MERS virus and the Hajj in Saudi Arabia

The World Health Organization convened the 10th meeting of the International Health Regulations Emergency Committee to review the latest information on the transmission of the MERS virus (Middle East Respiratory Syndrome virus) in Saudi Arabia, Jordan and the United Arab Emirates (UAE). At present, there continue to be sporadic cases in Jordan and UAE, but for many weeks, there has been a major hospital-based outbreak of the disease in Riyadh, Saudi Arabia.

While the Committee concluded that there was no change in the risk of international spread of this virus, it was concerned about the overall MERS situation, specifically, the recurrence of outbreaks in hospitals, the spread of the virus to humans from infected camels and on-going sporadic cases in the community. With millions of people participating in the Hajj pilgrimage this month, there is some risk of travellers becoming infected and returning home to spread the virus.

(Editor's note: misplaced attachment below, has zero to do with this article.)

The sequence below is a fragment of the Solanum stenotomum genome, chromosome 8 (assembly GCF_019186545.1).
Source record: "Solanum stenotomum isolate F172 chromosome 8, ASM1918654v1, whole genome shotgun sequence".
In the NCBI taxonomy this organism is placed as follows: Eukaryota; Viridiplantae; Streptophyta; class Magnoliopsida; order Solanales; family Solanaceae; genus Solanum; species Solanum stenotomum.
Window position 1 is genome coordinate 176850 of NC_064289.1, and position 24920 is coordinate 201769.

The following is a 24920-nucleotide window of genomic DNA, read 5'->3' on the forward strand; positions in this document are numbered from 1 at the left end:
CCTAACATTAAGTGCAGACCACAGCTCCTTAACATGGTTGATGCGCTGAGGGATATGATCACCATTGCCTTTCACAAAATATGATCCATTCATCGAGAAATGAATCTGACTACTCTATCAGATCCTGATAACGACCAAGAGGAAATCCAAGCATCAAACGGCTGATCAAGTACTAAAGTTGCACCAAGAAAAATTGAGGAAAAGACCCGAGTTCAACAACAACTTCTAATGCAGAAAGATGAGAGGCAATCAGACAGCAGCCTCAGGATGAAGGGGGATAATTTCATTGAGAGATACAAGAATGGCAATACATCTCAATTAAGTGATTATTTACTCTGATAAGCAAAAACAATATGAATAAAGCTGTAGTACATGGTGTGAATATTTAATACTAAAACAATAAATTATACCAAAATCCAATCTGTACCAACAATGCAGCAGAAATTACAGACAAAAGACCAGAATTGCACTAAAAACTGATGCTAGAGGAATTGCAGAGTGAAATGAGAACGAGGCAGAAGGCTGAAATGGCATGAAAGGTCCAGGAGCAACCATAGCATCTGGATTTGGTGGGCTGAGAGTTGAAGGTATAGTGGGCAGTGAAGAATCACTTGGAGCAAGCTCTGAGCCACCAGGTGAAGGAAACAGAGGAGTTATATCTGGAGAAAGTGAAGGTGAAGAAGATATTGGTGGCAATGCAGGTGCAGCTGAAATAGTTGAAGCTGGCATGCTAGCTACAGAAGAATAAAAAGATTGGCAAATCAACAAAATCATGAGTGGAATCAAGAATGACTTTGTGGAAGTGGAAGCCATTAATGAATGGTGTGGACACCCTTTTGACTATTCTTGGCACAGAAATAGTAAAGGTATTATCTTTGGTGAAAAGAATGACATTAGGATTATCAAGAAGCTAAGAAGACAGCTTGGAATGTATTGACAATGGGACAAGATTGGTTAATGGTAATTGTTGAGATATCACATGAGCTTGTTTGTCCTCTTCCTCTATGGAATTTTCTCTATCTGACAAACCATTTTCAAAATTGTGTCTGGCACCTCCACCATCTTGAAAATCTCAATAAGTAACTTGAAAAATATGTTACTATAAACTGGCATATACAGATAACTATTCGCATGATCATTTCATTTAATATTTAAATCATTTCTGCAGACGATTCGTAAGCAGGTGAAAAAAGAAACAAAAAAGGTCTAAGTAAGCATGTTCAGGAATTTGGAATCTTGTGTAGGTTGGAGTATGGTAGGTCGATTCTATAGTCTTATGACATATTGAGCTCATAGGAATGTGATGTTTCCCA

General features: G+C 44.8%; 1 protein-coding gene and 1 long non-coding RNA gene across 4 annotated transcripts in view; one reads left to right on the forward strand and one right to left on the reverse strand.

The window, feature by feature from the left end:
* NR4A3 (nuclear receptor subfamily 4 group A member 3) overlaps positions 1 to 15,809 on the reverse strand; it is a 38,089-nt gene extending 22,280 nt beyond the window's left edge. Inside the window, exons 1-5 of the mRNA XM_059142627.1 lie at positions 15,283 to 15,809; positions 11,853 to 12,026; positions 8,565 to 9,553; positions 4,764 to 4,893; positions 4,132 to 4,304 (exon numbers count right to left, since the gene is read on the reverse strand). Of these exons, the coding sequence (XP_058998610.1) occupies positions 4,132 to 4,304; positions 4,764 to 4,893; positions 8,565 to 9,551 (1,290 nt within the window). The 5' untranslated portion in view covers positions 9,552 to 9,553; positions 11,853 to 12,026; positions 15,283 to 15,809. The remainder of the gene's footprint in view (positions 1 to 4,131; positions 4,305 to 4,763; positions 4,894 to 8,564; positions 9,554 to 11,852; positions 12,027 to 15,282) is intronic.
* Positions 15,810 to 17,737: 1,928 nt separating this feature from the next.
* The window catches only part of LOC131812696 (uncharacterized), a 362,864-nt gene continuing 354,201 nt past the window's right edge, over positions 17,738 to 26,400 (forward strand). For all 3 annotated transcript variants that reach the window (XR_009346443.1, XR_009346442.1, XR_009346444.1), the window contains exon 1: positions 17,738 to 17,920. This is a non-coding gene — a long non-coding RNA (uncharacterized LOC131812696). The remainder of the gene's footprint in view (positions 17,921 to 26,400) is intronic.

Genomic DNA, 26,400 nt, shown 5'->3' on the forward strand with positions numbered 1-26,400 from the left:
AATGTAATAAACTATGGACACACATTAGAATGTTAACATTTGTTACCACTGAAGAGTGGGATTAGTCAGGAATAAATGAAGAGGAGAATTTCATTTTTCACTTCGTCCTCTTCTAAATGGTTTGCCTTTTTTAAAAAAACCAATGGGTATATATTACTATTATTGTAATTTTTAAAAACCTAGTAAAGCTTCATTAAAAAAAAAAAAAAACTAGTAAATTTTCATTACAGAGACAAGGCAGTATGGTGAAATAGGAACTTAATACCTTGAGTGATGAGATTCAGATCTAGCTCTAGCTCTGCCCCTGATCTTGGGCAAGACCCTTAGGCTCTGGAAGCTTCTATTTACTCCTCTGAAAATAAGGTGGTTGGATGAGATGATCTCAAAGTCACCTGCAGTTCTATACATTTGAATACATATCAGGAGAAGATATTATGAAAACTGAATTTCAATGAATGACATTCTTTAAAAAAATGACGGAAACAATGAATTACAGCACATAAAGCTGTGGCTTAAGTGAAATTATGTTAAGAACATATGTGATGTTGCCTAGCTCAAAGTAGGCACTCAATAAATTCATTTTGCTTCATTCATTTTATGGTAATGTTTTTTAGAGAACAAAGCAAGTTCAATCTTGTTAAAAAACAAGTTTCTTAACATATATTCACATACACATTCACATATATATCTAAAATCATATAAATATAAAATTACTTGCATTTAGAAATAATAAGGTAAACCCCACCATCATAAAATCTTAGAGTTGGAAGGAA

Advice For Travellers

The MERS virus causes a serious pneumonia with a high mortality rate, especially in older persons with pre-existing medical conditions. To minimize any risk of exposure during the Hajj pilgrimage or any other visit to Saudi Arabia, travellers should wash their hands often with soap and water or hand sanitizer; avoid touching eyes, nose, and mouth; and avoid close contact with sick people. Travellers should also avoid contact with camels, camel milk or camel urine at farms, markets, barns, or other places where camels are present.